1. Step back with your right foot into a lunge, bending your left knee and keeping it directly over your left ankle (you may need to slide you right foot back farther).
  2. Lean forward and press your fingertips or palms into the floor in line with your forward foot.
  3. Roll your shoulders back and down and press your chest forward while looking straight ahead.
  4. Relax your hips and let them sink toward the floor while straightening your back leg as much as comfortably possible.
  5. Hold for a few breaths. If it’s difficult to reach the floor with your hands in this position, place I books on either side of you so you can support your weight with your hands on the books. You may also rest your back leg on the floor if necessary.

STEP 5 Plank

  1. Move your left foot back next to your right foot and straighten your body into the plank position.
  2. Spread your fingers so that your middle fingers are pointing forward. Your hands should be on the floor beneath your shoulders, as if you’re doing a push-up.
  3. Tuck in your tailbone so your legs, hips, and torso form a straight line.
  4. Press the crowns of your head forward, tuck your toes, and press your heels back, stretching down the entire length of the back of your body.
  5. Hold for a few breaths. If this is too difficult, perform the move while resting on your knees instead of your toes.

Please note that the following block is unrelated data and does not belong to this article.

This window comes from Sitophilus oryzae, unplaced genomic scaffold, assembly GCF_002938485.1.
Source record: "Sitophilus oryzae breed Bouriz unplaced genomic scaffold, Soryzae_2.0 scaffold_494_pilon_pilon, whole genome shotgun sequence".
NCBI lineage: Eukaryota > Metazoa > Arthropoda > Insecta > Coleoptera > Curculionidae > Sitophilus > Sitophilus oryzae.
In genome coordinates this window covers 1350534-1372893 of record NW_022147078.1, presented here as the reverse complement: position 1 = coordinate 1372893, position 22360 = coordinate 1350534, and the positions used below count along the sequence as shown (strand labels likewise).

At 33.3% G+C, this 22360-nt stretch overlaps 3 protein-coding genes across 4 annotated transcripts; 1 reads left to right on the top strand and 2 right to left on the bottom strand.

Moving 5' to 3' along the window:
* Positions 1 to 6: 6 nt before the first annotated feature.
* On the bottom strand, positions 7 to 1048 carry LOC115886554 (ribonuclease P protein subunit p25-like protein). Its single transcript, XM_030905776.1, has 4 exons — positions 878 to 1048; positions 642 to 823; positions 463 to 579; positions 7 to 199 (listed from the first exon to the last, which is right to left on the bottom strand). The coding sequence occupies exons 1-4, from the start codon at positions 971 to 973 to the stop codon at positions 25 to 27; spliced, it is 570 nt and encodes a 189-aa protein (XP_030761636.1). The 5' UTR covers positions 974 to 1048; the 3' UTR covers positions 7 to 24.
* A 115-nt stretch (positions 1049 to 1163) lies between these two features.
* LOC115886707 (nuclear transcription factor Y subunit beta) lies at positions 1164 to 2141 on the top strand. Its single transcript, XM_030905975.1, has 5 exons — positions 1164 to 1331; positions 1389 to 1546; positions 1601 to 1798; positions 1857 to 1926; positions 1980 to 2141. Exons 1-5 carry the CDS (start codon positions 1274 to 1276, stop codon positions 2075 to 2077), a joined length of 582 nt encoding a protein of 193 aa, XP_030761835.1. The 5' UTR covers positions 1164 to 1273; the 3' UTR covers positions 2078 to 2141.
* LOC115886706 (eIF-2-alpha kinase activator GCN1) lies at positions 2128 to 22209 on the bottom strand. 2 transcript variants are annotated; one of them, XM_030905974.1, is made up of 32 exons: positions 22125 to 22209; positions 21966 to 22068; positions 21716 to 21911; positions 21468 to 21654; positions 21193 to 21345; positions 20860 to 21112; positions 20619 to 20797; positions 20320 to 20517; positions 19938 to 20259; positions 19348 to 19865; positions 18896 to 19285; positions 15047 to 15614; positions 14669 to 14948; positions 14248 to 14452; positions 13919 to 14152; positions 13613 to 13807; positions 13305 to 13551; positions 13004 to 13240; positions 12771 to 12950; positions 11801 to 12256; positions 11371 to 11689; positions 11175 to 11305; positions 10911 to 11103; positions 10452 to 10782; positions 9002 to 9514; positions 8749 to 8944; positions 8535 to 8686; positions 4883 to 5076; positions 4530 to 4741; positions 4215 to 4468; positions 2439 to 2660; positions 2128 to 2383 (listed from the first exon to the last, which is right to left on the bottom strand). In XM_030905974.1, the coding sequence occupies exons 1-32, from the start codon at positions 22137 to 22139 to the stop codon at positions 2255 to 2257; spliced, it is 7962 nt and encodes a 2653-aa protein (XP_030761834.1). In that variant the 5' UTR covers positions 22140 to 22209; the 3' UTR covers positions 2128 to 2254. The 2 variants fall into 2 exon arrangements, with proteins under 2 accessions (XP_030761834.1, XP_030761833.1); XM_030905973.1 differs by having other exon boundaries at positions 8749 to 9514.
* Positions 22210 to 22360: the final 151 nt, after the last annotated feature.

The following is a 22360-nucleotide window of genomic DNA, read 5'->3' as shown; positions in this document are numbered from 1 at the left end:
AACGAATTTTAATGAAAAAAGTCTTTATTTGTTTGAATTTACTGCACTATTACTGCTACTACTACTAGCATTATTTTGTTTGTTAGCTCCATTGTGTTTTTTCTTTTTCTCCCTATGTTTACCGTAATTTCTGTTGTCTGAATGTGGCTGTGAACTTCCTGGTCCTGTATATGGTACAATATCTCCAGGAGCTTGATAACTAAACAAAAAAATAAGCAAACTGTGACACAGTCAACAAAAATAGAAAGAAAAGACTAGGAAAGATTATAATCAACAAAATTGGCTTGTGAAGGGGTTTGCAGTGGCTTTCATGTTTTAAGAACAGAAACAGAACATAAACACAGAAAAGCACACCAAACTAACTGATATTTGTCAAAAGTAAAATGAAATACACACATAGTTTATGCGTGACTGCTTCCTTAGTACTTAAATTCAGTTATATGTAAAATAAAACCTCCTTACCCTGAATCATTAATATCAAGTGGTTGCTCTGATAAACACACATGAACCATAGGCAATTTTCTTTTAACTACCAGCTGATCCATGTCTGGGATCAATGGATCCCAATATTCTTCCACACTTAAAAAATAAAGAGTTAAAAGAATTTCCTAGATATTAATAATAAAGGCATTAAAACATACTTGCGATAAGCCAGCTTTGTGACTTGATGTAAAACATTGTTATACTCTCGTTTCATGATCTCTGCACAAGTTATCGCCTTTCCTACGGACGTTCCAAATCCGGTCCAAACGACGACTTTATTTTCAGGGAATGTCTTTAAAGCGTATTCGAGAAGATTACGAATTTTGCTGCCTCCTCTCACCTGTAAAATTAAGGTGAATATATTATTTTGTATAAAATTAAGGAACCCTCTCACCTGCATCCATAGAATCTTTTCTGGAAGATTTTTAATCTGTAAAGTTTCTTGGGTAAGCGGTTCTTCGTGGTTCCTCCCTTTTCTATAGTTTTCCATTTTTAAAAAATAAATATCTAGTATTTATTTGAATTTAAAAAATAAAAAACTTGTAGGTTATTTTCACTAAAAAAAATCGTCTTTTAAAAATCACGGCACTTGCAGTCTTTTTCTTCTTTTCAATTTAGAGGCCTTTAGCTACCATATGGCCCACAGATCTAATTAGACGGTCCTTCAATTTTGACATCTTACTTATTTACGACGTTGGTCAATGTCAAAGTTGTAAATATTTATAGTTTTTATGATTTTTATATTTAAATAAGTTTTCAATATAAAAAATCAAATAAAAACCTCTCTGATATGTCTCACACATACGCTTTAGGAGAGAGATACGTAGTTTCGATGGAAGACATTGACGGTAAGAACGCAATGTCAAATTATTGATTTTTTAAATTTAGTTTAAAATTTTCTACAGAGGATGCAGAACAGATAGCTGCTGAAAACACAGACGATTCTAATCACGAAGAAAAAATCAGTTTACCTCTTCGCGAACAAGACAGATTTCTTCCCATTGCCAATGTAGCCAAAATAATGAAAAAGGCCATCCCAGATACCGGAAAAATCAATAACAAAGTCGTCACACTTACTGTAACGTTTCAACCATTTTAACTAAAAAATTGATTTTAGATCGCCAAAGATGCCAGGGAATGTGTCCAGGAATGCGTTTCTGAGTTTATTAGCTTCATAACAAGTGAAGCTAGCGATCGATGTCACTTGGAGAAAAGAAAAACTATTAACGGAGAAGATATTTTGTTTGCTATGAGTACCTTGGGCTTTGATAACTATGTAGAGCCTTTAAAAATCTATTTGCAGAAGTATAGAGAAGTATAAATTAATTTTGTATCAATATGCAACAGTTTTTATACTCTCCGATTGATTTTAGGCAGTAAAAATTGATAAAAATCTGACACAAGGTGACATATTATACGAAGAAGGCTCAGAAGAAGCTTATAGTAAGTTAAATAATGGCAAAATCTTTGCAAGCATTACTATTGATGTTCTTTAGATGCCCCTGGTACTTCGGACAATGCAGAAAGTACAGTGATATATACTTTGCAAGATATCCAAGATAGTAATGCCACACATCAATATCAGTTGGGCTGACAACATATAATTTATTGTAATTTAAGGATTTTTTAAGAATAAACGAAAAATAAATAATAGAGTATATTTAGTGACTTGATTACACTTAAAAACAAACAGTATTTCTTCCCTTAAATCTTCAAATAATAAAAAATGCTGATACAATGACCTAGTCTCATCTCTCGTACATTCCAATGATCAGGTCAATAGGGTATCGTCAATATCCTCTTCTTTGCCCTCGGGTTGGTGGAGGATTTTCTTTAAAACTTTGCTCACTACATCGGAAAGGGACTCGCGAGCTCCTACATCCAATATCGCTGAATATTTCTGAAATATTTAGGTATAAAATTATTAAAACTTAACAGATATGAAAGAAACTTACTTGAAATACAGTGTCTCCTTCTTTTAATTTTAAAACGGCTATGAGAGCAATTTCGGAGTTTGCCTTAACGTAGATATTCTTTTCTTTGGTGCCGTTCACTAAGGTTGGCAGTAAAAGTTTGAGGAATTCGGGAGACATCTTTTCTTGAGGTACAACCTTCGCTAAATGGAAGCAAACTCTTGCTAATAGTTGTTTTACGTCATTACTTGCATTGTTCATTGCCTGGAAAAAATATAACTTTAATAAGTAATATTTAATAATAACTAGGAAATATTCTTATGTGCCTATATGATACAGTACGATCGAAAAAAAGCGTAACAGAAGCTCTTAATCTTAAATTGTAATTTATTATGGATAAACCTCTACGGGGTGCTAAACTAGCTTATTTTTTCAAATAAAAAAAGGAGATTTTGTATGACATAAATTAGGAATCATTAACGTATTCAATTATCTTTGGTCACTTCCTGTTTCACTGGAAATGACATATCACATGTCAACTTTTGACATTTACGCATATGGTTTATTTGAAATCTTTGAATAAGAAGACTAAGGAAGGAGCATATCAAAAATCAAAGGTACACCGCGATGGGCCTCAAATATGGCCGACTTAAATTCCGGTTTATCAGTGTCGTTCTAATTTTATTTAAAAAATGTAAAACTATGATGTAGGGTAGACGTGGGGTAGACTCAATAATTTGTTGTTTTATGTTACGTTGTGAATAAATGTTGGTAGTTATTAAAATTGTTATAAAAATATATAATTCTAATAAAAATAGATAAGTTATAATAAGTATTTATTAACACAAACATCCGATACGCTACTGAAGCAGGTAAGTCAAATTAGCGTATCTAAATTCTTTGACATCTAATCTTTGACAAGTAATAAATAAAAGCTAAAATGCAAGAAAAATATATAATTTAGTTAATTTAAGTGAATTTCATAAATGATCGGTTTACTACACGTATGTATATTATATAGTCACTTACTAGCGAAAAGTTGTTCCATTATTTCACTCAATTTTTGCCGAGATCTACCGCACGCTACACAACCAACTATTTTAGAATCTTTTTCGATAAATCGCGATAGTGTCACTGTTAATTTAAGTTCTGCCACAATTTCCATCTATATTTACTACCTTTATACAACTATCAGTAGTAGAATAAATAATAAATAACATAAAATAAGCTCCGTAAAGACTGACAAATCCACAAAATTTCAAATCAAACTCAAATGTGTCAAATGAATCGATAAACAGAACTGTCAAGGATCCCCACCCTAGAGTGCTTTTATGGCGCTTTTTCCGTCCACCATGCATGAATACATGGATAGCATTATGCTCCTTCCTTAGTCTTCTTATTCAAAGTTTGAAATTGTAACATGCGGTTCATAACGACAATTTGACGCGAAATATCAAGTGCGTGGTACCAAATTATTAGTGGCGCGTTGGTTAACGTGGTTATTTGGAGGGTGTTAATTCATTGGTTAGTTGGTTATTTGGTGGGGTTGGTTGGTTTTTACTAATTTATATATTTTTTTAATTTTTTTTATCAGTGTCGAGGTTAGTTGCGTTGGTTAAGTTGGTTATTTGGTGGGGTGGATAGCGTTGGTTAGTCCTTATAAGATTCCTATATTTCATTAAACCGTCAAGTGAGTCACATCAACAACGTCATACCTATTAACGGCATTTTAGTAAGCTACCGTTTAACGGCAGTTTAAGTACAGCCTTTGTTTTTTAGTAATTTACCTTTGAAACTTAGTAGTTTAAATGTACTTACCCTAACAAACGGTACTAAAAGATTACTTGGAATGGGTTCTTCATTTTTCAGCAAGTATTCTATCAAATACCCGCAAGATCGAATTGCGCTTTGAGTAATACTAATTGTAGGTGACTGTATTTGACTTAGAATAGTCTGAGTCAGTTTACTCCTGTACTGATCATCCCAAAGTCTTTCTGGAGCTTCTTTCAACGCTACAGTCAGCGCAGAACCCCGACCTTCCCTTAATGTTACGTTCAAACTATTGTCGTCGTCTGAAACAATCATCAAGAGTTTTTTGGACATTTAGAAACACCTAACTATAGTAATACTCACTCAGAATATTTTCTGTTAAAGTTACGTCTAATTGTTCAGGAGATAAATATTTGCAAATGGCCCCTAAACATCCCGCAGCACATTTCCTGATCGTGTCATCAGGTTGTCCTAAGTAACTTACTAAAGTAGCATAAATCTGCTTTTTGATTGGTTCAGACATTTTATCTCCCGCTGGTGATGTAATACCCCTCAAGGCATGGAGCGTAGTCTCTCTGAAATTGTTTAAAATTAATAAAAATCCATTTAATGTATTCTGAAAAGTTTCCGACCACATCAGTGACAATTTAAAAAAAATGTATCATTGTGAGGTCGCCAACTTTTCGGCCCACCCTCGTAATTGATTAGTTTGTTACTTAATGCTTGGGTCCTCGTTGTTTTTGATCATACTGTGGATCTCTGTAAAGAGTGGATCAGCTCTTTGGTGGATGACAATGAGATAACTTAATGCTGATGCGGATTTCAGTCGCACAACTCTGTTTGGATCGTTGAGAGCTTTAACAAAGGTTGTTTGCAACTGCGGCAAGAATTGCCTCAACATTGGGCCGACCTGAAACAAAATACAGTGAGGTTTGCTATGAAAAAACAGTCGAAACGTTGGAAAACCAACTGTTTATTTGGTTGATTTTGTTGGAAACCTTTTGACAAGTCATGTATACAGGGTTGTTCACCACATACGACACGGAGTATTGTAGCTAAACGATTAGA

STEP 6 Gates

  1. Bend both knees to the floor (if they’re not already there), then slowly lower your chin and chest straight down to the floor.
  2. Keep your elbows close to your body as you lower your chest between your palms and lift your tailbone toward the ceiling.
  3. Hold for a breath.

STEP 7 Cobras

  1. Drop your hips to the floor.
  2. Raise your head and chest so your torso is supported on your forearms (if you’re very flexible, you can extend your arms.
  3. Keep your shoulders down and back, pressing your chest forward and reaching toward the ceiling with the crown of your head.
  4. Hold for a few breaths.

STEP 8 Downward-Facing Dogs

  1. Press your palms into the floor, straighten your arms and legs, and press your hips up so your body forms an inverted V.
  2. Let your head and neck hang freely from your shoulders or tuck your chin to your chest.